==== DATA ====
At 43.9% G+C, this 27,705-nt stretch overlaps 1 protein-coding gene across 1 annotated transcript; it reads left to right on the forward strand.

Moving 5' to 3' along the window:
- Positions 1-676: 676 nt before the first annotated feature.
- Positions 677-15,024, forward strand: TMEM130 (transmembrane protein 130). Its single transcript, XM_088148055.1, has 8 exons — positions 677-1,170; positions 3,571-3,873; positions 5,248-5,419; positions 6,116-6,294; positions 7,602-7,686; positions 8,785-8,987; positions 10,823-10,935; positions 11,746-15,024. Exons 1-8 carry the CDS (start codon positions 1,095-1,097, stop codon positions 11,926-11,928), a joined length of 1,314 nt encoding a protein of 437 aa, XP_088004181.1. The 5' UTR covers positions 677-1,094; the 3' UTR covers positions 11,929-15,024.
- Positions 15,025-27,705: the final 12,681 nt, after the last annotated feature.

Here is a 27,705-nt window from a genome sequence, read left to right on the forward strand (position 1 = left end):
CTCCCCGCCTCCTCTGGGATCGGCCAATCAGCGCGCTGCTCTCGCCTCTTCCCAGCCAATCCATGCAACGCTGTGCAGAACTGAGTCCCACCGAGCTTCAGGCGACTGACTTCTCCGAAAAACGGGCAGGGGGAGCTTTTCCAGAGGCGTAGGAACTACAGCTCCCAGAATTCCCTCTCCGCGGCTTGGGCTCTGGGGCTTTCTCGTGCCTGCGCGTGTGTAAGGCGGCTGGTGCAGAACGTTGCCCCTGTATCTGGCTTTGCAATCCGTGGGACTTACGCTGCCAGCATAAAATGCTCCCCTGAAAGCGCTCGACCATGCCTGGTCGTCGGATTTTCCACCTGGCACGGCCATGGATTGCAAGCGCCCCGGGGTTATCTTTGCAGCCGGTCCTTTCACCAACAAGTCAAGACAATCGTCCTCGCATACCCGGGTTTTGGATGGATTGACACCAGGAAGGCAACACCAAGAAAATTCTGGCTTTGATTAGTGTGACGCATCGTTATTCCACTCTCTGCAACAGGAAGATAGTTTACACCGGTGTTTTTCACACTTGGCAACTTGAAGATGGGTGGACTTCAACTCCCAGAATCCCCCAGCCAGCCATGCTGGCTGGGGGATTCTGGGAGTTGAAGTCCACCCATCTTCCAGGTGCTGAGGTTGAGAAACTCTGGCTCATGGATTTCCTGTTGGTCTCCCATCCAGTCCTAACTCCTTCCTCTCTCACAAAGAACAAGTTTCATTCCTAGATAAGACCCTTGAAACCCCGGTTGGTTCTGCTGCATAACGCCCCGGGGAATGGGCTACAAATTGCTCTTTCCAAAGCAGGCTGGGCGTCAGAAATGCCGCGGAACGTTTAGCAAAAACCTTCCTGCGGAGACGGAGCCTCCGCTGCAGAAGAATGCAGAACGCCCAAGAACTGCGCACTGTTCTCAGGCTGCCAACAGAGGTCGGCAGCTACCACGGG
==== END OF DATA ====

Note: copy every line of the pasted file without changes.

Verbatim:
At 43.9% G+C, this 27,705-nt stretch overlaps 1 protein-coding gene across 1 annotated transcript; it reads left to right on the forward strand.

Moving 5' to 3' along the window:
- Positions 1-676: 676 nt before the first annotated feature.
- Positions 677-15,024, forward strand: TMEM130 (transmembrane protein 130). Its single transcript, XM_088148055.1, has 8 exons — positions 677-1,170; positions 3,571-3,873; positions 5,248-5,419; positions 6,116-6,294; positions 7,602-7,686; positions 8,785-8,987; positions 10,823-10,935; positions 11,746-15,024. Exons 1-8 carry the CDS (start codon positions 1,095-1,097, stop codon positions 11,926-11,928), a joined length of 1,314 nt encoding a protein of 437 aa, XP_088004181.1. The 5' UTR covers positions 677-1,094; the 3' UTR covers positions 11,929-15,024.
- Positions 15,025-27,705: the final 12,681 nt, after the last annotated feature.

Here is a 27,705-nt window from a genome sequence, read left to right on the forward strand (position 1 = left end):
CTCCCCGCCTCCTCTGGGATCGGCCAATCAGCGCGCTGCTCTCGCCTCTTCCCAGCCAATCCATGCAACGCTGTGCAGAACTGAGTCCCACCGAGCTTCAGGCGACTGACTTCTCCGAAAAACGGGCAGGGGGAGCTTTTCCAGAGGCGTAGGAACTACAGCTCCCAGAATTCCCTCTCCGCGGCTTGGGCTCTGGGGCTTTCTCGTGCCTGCGCGTGTGTAAGGCGGCTGGTGCAGAACGTTGCCCCTGTATCTGGCTTTGCAATCCGTGGGACTTACGCTGCCAGCATAAAATGCTCCCCTGAAAGCGCTCGACCATGCCTGGTCGTCGGATTTTCCACCTGGCACGGCCATGGATTGCAAGCGCCCCGGGGTTATCTTTGCAGCCGGTCCTTTCACCAACAAGTCAAGACAATCGTCCTCGCATACCCGGGTTTTGGATGGATTGACACCAGGAAGGCAACACCAAGAAAATTCTGGCTTTGATTAGTGTGACGCATCGTTATTCCACTCTCTGCAACAGGAAGATAGTTTACACCGGTGTTTTTCACACTTGGCAACTTGAAGATGGGTGGACTTCAACTCCCAGAATCCCCCAGCCAGCCATGCTGGCTGGGGGATTCTGGGAGTTGAAGTCCACCCATCTTCCAGGTGCTGAGGTTGAGAAACTCTGGCTCATGGATTTCCTGTTGGTCTCCCATCCAGTCCTAACTCCTTCCTCTCTCACAAAGAACAAGTTTCATTCCTAGATAAGACCCTTGAAACCCCGGTTGGTTCTGCTGCATAACGCCCCGGGGAATGGGCTACAAATTGCTCTTTCCAAAGCAGGCTGGGCGTCAGAAATGCCGCGGAACGTTTAGCAAAAACCTTCCTGCGGAGACGGAGCCTCCGCTGCAGAAGAATGCAGAACGCCCAAGAACTGCGCACTGTTCTCAGGCTGCCAACAGAGGTCGGCAGCTACCACGGG